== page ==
In 2011, the “Lady Blunt” Stradivarius sold for $16-million (U.S.) A Guarneri del Gesu went for $10-million in 2009.
While investors with a heavy stock portfolio may have spent the past six years on a rollercoaster, investors in the rare-instrument market have been enjoying unprecedented good fortune. Prices have risen well ahead of inflation since the 1980s and accelerated even more since the turn of the century.
Good returns aren’t just for the top of the market and you needn’t be super rich to have some skin in the game.
Ric Heinl, a fourth-generation fine instrument dealer based in Toronto, says, “With the right guidance, if you buy a $10,000 instrument today, in 20 years you will double your money or, at the very least, find the rate of return to be quite to your satisfaction.”
A 2013 study by Brandeis University economists Kathryn Graddy and Philip Margolis found that from 2007 through 2012, rare violins outperformed fine art and the S&P 500 index.
One big advantage of the fine instrument market is its weak correlation to the stock market. Because prices remain unaffected by the bear-bull cycle or even global meltdowns, instruments make an ideal asset with which to balance a portfolio.
The insular nature of the market is partially because the supply is finite – it’s not like Stradivarius and company can resurrect themselves and make more fiddles – and because buyers tend to invest long-term.
A disadvantage is that instrument ownership can be difficult to get into – New York public radio station WQXR’s music business writer Brian Wise estimates only 10-20 per cent of instruments are sold on the open market.
It can also be difficult to get out of. “Unlike stocks, art is not fluid,” Mr. Heinl says. “When you decide to sell, it might take two days, but it might also take two years.”
There are also brokerage fees to buy or sell, and insurance (about half a cent on the dollar) as well as storage, appraisal and maintenance fees to consider. Commission is somewhere around 10-15 per cent of the instrument value, plus expenses. Auction house commissions can reach 35 per cent.
Most of the rare-instrument chatter is about violins, but there are also very fine violas and cellos available that achieve similar returns. Another alternative, especially if you don’t have a large starting pool, is bows.
“Bows are just as fine an investment as instruments,” Mr. Heinl says. “Each one has a different voice or personality. Top ones go for about $400,000, but bows that cost $2,000 a few years ago are now trading for $8,000.”
It is possible to go in together with a group and buy shares in an instrument, but Mr. Heinl says the arrangement is “fraught with peril and rarely works.” An alternative may be to hold a mortgage for a player (or parents) who can afford payments, but can’t convince a bank that a piece of wood is worth the investment.
The major downside to this active market is that working musicians can no longer afford to buy the instruments they need. If you are thinking of buying an instrument and you don’t play yourself, it is expected that you will loan it out to an appropriate player. “Instrument buying generally starts with a philanthropic notion,” Mr. Heinl says. “Quite often, if you loan an instrument to an institution, like the Canada Council or a university, they will pick up the tab for the insurance, which is nice. The days of hiding instruments away are gone.”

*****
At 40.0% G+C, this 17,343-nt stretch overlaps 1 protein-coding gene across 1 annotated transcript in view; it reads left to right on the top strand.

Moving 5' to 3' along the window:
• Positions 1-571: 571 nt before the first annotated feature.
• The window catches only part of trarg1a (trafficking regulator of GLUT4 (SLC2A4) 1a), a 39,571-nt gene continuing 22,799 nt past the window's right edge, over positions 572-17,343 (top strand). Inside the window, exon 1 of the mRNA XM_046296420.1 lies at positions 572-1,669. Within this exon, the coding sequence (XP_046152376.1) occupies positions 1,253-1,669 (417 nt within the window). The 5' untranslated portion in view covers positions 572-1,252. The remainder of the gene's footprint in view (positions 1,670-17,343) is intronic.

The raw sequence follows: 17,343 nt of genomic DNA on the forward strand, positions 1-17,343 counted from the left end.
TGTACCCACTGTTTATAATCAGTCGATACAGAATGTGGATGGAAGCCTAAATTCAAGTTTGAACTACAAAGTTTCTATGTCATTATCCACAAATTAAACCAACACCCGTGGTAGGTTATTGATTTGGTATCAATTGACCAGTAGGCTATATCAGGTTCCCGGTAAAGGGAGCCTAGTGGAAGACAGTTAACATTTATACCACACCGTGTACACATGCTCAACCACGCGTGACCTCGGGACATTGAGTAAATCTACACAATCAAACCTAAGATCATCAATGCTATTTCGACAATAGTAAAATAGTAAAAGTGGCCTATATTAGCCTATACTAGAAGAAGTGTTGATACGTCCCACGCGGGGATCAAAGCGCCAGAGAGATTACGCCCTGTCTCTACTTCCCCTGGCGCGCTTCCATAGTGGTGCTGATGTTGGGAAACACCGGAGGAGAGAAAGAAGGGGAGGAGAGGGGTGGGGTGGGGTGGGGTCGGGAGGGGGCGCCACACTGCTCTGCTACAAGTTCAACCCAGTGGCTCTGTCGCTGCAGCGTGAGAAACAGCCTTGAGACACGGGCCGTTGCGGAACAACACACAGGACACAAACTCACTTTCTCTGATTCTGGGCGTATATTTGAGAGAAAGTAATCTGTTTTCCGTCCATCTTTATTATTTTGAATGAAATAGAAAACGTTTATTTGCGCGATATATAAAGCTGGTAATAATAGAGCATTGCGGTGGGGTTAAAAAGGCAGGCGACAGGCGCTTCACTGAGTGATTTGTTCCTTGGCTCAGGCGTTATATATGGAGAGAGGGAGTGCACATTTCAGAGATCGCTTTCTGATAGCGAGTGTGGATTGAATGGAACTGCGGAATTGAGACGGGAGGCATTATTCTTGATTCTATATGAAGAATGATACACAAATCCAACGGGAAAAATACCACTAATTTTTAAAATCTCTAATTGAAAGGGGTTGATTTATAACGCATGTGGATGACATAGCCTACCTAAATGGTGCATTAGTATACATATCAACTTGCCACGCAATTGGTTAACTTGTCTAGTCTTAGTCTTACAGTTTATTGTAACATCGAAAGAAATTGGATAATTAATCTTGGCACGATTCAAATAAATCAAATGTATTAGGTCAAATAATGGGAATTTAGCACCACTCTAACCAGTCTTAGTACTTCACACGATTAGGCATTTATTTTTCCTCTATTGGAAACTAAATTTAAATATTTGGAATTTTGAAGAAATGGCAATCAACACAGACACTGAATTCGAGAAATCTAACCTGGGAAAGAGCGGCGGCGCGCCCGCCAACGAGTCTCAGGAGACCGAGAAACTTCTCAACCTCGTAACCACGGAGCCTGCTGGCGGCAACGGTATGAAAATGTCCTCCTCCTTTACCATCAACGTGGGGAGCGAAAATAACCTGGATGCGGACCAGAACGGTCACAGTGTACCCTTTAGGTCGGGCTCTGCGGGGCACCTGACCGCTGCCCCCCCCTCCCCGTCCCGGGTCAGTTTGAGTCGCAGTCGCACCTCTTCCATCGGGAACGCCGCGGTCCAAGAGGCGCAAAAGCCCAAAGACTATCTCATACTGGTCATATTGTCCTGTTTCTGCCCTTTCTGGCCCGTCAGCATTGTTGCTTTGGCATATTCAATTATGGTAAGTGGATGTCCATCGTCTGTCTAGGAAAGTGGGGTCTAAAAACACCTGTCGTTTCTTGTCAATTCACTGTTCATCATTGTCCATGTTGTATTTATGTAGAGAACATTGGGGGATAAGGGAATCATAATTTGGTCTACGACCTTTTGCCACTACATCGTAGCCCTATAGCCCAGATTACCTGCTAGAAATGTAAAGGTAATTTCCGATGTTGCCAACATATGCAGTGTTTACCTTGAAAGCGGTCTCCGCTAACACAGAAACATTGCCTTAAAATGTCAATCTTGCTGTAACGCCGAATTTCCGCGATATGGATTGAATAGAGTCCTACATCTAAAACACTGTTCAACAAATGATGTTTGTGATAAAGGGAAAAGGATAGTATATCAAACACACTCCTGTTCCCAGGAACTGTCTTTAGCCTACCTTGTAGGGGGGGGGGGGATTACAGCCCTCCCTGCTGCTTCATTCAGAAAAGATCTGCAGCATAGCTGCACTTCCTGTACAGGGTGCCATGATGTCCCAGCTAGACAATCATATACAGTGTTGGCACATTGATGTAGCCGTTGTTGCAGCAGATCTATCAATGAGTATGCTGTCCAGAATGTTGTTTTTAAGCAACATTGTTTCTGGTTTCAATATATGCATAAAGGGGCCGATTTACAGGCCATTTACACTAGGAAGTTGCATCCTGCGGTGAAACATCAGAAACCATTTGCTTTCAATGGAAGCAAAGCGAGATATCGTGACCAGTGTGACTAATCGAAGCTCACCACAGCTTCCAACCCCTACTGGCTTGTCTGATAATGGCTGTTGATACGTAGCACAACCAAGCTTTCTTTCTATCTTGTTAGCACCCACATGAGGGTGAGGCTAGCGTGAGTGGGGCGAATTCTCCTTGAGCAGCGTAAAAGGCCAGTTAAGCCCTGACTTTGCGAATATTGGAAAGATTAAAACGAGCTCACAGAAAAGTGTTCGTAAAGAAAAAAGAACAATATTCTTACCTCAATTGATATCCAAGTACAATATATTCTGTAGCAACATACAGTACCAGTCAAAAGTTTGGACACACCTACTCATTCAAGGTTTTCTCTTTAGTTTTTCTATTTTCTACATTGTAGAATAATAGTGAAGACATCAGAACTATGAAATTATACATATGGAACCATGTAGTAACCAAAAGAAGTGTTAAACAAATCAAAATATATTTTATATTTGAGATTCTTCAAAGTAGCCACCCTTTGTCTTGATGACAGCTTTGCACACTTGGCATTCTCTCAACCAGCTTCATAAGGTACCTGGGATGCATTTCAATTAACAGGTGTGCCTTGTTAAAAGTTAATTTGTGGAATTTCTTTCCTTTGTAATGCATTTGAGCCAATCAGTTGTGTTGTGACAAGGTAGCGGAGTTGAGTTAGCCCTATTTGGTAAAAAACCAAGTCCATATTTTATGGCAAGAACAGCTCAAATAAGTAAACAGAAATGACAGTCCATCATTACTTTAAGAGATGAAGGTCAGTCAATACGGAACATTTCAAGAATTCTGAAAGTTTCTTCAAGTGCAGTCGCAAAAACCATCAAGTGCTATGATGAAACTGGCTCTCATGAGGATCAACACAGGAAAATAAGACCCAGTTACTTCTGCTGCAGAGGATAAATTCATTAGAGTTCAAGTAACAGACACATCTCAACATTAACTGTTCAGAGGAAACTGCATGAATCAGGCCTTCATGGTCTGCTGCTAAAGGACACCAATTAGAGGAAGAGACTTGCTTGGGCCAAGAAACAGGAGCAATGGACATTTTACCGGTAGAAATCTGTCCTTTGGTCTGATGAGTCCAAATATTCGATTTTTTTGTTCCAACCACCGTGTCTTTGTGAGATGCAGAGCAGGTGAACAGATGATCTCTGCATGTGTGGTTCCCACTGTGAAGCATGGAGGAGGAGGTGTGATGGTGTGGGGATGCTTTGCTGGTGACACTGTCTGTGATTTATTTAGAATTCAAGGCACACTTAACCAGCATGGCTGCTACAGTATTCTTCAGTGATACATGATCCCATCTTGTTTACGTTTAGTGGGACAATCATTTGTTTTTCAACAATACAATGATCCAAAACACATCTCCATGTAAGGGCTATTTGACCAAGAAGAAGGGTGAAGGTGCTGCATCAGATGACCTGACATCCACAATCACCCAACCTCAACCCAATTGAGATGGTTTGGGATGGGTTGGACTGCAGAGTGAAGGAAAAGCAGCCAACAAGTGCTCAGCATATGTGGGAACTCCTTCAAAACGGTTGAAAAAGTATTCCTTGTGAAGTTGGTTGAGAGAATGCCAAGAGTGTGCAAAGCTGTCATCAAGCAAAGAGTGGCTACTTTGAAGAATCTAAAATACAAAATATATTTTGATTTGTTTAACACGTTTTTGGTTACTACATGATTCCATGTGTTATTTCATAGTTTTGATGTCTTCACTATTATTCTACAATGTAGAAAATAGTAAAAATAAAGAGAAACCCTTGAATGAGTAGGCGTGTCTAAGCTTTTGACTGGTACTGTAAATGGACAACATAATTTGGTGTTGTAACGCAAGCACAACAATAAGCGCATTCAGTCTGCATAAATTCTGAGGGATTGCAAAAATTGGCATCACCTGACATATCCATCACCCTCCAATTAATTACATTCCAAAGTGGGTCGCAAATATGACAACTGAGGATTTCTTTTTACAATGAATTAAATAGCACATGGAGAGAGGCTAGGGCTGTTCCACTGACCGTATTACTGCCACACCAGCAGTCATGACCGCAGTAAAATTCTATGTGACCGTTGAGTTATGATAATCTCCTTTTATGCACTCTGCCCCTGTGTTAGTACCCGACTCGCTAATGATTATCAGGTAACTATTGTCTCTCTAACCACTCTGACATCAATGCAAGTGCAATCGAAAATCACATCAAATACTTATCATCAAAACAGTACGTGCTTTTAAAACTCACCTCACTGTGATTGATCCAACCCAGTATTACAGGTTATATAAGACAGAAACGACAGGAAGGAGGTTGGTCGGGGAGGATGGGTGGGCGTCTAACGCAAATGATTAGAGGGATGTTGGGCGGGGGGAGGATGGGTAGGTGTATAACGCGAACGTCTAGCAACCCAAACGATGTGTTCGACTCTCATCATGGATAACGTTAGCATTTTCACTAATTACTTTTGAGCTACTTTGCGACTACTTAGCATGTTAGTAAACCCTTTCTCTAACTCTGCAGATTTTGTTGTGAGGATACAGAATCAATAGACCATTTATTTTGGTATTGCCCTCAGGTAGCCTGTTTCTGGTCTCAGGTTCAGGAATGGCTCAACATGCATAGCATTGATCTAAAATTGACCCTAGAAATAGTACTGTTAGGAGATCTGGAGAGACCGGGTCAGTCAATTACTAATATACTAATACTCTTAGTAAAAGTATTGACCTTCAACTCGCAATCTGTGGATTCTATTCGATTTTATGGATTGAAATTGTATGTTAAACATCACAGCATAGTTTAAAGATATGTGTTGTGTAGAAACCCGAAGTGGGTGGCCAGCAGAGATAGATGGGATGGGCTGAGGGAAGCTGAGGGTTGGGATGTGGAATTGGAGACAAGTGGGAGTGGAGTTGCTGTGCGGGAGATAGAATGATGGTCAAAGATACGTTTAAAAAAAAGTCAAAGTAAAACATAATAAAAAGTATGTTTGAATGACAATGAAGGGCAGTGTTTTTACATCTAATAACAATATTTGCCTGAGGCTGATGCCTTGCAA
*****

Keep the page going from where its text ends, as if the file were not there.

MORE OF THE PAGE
These intangible rewards – watching something you purchased help artists reach the next step in their career – are a big part of why investors choose instruments over stocks. “I’ve been deeply moved to hear these historically significant instruments come alive in the hands of such talented musicians,” said a long-time anonymous donor to the Canada Council for the Arts musical instrument bank. “It gives me great pleasure to know that the instruments are helping musicians to reach their true potential and thrilling audiences in concert halls around the world.”
DOs and DON’Ts
According to Toronto-based fine instrument dealer Ric Heinl, here are some dos and don’ts to consider when getting into the market.
- Buy the cleanest, healthiest instrument you can afford. A fine specimen of an instrument will increase in value more quickly than one in poor repair from a fashionable maker.
- Consider modern instruments. A 1900 Stefano Scarampella, for example, sold for $12,000 in the early 1980s. Now, you wouldn’t get one for much less than $150,000.
- Get in touch with reputable dealers. Ask around. Meet them and have a long chat about what your goals are, financially and artistically. If you feel pressured, leave.
- Google elite violin makers and buy something online that seems like a good deal. If you pay $10,000 for an instrument and find out it’s only worth $1,000 when it is appraised for insurance, you’re out of luck.
- Don’t get your heart set on a maker that is out of your price range. A Gagliano that should be worth $100,000 but is selling for $10,000 because it has been poorly repaired will freeze your money. It’s a high price to pay for bragging rights.
- Buy an instrument if you are going to keep it under glass. Instruments need to be played. Otherwise, all you have is nicely carved box.
First published in The Globe & Mail